Farang in a Foreign Land: Dyed Baby Chickens and Lotus Pods

If I was an executive from New York on a Vocation Vacation, this blog entry could read as a major drama.

What I feel like after a particularly trying stretch of travel. (This picture was actually taken just after sunrise on a wilderness backpacking trip with striking similarities to traveling... living out of a bag, sleeping almost anywhere, eating strange food, lowering cleanliness standards...)

It’s tempting to write it like that — it would be more fun for you to read while surrounded by the comfort of “western” conveniences. But the truth is, for “third world” travel to be fun, you just have to take things in stride. This is one of the lessons of travel I value most and that I hope to carry with me into the future.   To nearly quote Liz Gilbert, traveling – particularly cheap and dirty traveling – is pretty much nothing but one glitch and hassle after another, interrupted by the occasional stunning sunset, gorgeous temple, or fantastic meal.

I value finally getting to internalize a bit more each day the conventional wisdom that attitude and flexibility-of-perspective are choices. Example: five years ago in Boliva , a child puked on my feet on a bus. I lost it. I was overwhelmed with disgust and horror. If that happened to me today, I’d wrinkle my nose, shrug, and go back to reading my book. Nothing I can do about it until we get to a bathroom, and letting horror overwhelm me is a waste of my time. “Disgusting” is informed by culture, but ultimately it’s a matter of choice. And I hope I’ll be happier in life now that I have so much practice choosing not to be horrified.

Enjoying dinnertime - another amazing spread!

I’ve also gotten lots of practice adapting to different lifestyles: living in a van, living out of a backpack, living out of huts, living as a nomadic house guest…   One would hope, at least compared to many of my fellow Americans, I’ve become pretty malleable.   While some might find life in a typical middle-class SE Asian home akin to camping in the U.S., for much of the world’s population, this is just daily life.   Often the kitchen is outdoors. The toilet is always a squatting affair. Laundry is usually done by hand in tubs. Meals are taken on the floor — a dining table is an usual sight. Often there is no sink for hand washing or teeth brushing (use a pail of water).

Pat killing two birds with the proverbial stone: showering and stomping laundry at the same time. Thanks, Honey!

Getting to be part of the lives of our earth bag building hosts involved doses of each of the above, plus fun and education. When we first arrived, people from the neighborhood would stop by to check out the “farang” (white western) newcomers.   The days in the community are filled by the noises of food vendors rumbling through the streets with their sidecarts and motorbikes.   It’s like the U.S. version of the ice cream truck, only the horn toots announce a myriad of products for sale.

Our first or second evening, we chatted with locals and I cuddled an adorable baby named Lola. One afternoon, early on in our volunteer stint, the local mayor stopped by — drunk as a skunk and looking for company. Easy-going-guy that he is, our host just said, “Why not?! What the mayor wants, the mayor gets! Bottoms up!” So we drank whiskey combined with local moonshine and listened to the mayor tell us he was “top of the mountain.” Funny!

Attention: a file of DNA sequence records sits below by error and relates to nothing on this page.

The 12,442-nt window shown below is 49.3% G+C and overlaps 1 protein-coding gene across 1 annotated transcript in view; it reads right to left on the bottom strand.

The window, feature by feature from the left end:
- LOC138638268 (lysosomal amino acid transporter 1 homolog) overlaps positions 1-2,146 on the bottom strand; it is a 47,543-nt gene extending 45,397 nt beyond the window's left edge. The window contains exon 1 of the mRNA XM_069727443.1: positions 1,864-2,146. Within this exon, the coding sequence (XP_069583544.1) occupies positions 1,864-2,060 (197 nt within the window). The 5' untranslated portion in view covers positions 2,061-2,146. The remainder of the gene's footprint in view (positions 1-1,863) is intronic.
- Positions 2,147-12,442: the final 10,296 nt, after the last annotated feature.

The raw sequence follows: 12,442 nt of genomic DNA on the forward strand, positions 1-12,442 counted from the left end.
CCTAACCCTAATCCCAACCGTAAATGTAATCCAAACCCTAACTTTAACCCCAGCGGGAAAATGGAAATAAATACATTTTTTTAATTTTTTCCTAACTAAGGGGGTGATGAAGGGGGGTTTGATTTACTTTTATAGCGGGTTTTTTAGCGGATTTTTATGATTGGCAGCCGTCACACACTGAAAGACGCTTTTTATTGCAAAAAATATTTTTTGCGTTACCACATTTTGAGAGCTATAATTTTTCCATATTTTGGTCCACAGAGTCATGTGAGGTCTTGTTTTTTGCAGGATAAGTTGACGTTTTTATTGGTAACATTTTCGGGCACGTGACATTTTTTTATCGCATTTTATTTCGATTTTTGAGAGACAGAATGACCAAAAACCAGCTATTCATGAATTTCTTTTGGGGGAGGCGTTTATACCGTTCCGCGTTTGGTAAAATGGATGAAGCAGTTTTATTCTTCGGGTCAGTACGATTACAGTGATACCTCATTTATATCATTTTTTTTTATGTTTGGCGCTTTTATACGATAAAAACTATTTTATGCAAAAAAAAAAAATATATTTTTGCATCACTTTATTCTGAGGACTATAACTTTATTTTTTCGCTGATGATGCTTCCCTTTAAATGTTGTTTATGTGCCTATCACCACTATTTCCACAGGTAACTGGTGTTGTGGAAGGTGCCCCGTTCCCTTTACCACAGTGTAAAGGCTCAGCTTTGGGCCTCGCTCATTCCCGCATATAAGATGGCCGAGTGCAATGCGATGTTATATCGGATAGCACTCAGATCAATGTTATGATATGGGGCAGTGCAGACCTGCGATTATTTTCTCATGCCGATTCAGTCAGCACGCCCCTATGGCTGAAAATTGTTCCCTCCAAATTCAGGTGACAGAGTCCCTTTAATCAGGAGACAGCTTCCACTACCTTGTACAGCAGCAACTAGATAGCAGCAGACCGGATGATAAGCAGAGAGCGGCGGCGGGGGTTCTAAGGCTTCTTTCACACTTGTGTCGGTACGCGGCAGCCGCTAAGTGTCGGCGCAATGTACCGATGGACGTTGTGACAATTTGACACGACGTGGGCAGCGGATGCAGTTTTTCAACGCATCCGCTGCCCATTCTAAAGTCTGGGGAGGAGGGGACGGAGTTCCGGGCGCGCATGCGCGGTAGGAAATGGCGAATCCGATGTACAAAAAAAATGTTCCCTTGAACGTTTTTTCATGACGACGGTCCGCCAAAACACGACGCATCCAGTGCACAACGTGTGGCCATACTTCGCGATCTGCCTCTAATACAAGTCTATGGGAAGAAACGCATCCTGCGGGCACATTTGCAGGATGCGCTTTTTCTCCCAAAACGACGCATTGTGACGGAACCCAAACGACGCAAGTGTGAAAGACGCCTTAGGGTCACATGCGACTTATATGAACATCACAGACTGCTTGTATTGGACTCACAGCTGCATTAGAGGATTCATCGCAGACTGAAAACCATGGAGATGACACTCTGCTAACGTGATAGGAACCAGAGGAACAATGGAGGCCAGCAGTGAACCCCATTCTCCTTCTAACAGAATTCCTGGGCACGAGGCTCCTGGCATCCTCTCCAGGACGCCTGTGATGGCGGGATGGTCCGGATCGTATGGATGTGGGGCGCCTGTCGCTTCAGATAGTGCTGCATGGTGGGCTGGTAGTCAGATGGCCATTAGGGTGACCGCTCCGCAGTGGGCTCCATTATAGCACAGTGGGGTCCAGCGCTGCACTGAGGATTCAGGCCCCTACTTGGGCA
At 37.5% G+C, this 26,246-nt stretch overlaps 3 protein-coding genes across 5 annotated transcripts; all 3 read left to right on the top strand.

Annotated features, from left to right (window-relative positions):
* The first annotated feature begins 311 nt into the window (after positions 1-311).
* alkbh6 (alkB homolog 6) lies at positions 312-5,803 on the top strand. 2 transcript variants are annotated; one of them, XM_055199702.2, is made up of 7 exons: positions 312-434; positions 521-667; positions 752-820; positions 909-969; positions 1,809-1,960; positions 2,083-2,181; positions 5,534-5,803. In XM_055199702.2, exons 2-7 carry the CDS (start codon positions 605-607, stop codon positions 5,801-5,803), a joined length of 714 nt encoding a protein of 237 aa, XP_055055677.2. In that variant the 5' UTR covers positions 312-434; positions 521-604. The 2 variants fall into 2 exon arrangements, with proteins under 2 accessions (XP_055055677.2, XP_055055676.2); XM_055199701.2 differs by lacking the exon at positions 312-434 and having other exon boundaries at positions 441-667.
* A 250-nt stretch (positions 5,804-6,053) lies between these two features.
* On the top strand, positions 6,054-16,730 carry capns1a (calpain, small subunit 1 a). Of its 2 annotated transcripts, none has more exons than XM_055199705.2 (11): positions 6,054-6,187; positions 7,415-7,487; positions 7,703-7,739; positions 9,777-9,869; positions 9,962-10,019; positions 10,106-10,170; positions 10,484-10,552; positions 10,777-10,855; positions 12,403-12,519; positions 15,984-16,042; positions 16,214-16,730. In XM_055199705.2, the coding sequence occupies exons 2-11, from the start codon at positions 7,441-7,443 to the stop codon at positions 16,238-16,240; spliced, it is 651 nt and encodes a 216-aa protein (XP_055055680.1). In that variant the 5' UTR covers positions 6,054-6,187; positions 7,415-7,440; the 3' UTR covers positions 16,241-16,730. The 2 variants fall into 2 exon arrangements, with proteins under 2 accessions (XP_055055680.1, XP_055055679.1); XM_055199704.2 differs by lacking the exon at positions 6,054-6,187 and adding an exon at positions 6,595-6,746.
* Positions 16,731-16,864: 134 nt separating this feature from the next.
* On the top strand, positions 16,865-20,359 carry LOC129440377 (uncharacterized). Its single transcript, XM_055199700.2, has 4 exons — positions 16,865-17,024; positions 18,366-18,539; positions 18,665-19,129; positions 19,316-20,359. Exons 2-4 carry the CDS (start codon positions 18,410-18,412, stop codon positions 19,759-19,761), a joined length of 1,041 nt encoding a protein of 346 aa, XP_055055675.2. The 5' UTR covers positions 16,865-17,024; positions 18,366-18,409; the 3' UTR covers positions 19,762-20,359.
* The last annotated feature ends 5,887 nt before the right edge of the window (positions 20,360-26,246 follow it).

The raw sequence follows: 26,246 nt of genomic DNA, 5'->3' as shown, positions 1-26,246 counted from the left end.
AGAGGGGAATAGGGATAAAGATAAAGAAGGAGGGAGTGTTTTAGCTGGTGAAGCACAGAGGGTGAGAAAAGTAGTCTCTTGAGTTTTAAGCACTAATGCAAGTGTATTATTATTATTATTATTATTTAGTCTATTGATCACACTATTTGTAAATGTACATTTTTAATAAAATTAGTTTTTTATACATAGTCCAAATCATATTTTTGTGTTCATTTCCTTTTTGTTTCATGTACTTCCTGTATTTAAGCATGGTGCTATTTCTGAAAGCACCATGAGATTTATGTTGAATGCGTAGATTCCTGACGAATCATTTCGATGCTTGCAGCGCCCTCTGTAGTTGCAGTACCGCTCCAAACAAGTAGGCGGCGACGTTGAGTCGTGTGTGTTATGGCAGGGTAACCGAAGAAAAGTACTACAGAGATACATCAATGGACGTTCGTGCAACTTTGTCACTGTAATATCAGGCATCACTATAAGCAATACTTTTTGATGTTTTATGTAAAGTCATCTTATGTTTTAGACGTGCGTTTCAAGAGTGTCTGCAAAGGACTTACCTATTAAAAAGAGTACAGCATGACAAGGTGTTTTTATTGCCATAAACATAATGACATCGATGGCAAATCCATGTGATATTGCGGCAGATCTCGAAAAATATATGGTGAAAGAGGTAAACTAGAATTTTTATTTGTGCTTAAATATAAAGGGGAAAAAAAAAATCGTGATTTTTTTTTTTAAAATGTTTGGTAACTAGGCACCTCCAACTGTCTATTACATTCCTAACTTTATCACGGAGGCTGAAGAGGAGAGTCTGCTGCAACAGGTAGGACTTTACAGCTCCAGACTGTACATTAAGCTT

Typical Asian squat toilet. They might not be that nice to look at, but when it comes to their intended purpose... I actually prefer them. The adjustment back to "western" toilets is annoying.

Our evenings had one element in stark contrast to any genuine camping trip I’ve ever heard of: showers. The Thai especially (but south east Asians in general) are  very clean people. By comparison, I’m generally as filthy as a pig. However, each night I’d come in from the building site covered in dried sweat, dirt, and insect bites. Holding the water sprayer above my head and slowly chasing the heat and grime of the day away was heavenly.

After dinner my all time favorite activity was playing cards with Cake. It’s her nickname, but it suits this sweet, responsible 8-year-old. She’s had a tough life so far — irresponsible parents who allowed her to float from home to home for almost a decade. When our hosts arrived/returned from the U.S., they put a stop to her wandering. This little girl is whip smart, dedicated to her studies, quick to smile and laugh, confident, a role model for her friends, and FUN! She speaks a bit more English than I do Thai, but during my stay we worked on growing our respective vocabularies. I can count to ten, and say rice, water, delicious, no, yes, good morning, stop, and hot.

Where Pat and I rested our weary heads each night

Before Pat and I retired to our hut out beside the building site with its bamboo platform, Cake and I would play the games I taught her – “slap jack” and “memory.” I wanted to teach her “war” aka “Egyptian Rat Killer”.     She’s definitely sharp enough.   However, when I first brought out the cards, she asked her new mom “Isn’t Jema afraid of getting caught by the police?!” Her only experience with cards was her biological father gambling illegally and hiding from the cops. So I thought it better to start with simple, fun, legal concepts before moving into “Ace is highest, King is second, Queen is third…” etc.

All in all, it was a memorable week spent in the countryside of Det Udom. Thanks, guys! ♣

Click for pictures of edible lotus pods, community net fishing, hot-pink-baby-chicks, fun with Cake, neighbors paying visits, and the Det Udom countryside.


  • February 10, 2012 at 10:05 pm

    Loved the picture of you Jema 🙂

    • February 12, 2012 at 10:11 am

      Ha! Thanks, Ma. I will continue to post extremely unflattering photos of myself, as long as I know I’ll still be loved. 🙂

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